The Ladybug on Mars

Spring has definitely sprung in these parts — the black flies are back, along with less fearsome flying insects and all manner of funny-looking bugs. And birds! A hummingbird has been dining out on our flowers on the deck today. . . . Sigh . . . It is all so good. I was thinking of what a miracle it all is, every single little life — OK, I don’t like black flies, either; they bite. But, hey, they are part of the ecosystem. Anyway, it all reminded me of a post I did in my Turning the Page blog on March 26, 2013. I thought I would rerun it here for those who didn’t see it. . . .

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The Ladybug on Mars

The return of spring is checkout time for the winter squatters in the eaves and roof of my home, among them myriad ladybugs. Many of them are unclear on direction, and end up finding their way into my bedroom, which is on the top floor of the house. It has a cathedral ceiling, with floor-to-ceiling windows, and the ladybugs tend to walk high up on the glass, no doubt seeing the great outdoors beyond and trying to liberate themselves.

I do try to liberate them sometimes, and catch and release as many as possible. I scoop them up with the edge of a sheet of paper into a glass, open a window and drop them out, often humming a bar or two of Born Free as I do so. Sadly, though, I can’t rescue them all, and I find their little corpses on the floor.

Yes, it saddens me that they got trapped inside my home and died as a result. But I’m sure many people would think I am being overly sensitive, yes? I mean, they’re just ladybugs, right? Who really cares about the ladybugs that die in my bedroom — other than me?

I thought about how different it might be if, say, the world woke up one morning to headlines shouting: “Life found on Mars! Ladybug spotted by Martian rover!”

You could just imagine the fuss that would be made over the ladybug — the only one found there — as the Martian rover followed its every move, beaming back pictures to billions of ladybug fans and groupies. No doubt, the ladybug would be given a name by the tabloids, big business would be capitalizing on it with ladybug T-shirts and mugs, documentaries would be made, ABC News Nightline would devote itself exclusively to the cute little critter . . . and yadda yadda yadda. You get the picture, right? Miss Ladybug would be the talk of the world, loved and adored by all.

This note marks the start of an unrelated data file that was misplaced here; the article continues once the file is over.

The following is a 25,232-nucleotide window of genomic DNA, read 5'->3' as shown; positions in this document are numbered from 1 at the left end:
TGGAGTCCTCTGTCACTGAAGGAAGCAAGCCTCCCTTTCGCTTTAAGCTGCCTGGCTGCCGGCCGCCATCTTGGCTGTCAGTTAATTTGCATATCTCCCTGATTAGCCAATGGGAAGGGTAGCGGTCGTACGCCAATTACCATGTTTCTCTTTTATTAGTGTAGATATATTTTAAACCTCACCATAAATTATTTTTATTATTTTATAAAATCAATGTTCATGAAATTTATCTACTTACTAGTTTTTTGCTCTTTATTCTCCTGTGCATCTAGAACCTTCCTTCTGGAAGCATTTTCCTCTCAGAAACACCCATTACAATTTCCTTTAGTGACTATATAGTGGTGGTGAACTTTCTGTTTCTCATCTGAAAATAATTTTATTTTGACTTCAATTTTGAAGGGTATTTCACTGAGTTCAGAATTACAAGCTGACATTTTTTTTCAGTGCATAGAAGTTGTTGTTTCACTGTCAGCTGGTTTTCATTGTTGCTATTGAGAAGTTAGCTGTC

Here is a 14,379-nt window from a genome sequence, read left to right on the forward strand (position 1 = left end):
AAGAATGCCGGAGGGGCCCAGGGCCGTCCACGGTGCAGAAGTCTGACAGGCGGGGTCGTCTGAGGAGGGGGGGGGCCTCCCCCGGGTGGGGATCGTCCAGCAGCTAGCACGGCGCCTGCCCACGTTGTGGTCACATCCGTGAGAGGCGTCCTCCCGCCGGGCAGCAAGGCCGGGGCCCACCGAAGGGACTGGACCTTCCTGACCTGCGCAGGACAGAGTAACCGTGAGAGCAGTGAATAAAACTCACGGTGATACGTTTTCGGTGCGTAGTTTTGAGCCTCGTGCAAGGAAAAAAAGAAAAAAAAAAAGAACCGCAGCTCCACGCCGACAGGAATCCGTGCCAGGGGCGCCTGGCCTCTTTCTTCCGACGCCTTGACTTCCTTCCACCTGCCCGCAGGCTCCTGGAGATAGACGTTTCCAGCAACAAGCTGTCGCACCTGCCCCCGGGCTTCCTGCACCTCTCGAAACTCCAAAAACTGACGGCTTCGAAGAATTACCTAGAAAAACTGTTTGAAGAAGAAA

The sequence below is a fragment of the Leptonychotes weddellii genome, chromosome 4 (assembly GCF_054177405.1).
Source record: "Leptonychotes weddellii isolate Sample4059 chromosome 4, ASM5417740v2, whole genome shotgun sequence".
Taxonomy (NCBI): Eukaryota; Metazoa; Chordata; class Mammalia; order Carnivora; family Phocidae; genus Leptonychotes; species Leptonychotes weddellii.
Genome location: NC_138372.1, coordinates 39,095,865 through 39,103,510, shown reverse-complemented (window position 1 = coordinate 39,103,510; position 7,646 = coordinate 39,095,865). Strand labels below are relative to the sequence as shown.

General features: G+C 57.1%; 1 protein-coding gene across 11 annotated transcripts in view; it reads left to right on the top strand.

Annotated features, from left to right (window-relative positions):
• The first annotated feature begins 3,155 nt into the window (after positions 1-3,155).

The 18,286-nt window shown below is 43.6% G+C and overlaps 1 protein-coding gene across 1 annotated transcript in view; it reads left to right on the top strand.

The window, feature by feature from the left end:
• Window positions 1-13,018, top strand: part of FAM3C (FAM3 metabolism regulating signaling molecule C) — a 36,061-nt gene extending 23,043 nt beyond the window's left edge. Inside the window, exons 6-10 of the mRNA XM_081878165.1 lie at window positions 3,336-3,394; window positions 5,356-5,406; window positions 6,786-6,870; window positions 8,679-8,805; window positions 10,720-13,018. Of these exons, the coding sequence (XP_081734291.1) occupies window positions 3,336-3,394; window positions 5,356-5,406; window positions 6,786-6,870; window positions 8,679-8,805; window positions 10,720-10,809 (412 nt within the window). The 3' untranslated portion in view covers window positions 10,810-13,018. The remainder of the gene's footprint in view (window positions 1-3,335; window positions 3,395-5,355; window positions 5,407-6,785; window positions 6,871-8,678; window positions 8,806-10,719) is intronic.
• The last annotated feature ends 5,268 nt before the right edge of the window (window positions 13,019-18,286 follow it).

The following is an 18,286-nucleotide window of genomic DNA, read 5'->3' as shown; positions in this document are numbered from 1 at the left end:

Imagine then, if the citizens of Planet Earth awoke one morning to find Miss Ladybug on Mars had keeled over and died, the Martian rover beaming back images of her last moments as she lay on her back and wiggled her little legs for the last time. It would be headline news: “Ladybug on Mars dies!” “Millions mourn the death of ladybug!” “State funerals planned around the world for ladybug!”

Indeed, there would be much sadness, and there would be tears shed by so many of us. We would realize just how precious that little life was and perhaps be reminded just how precious all life is, great and small . . .

Smiles . . .

Jillian

We are all of one common cosmic or spiritual origin, and what affects one affects all. – G. de Purucker

Photo credit: Mars (NASA)

2 thoughts on “The Ladybug on Mars

  1. I live on the 11th floor, and the only insects I ever encounter in my apartment are ladybugs. I catch them and shoo them out whenever I can.

    Like

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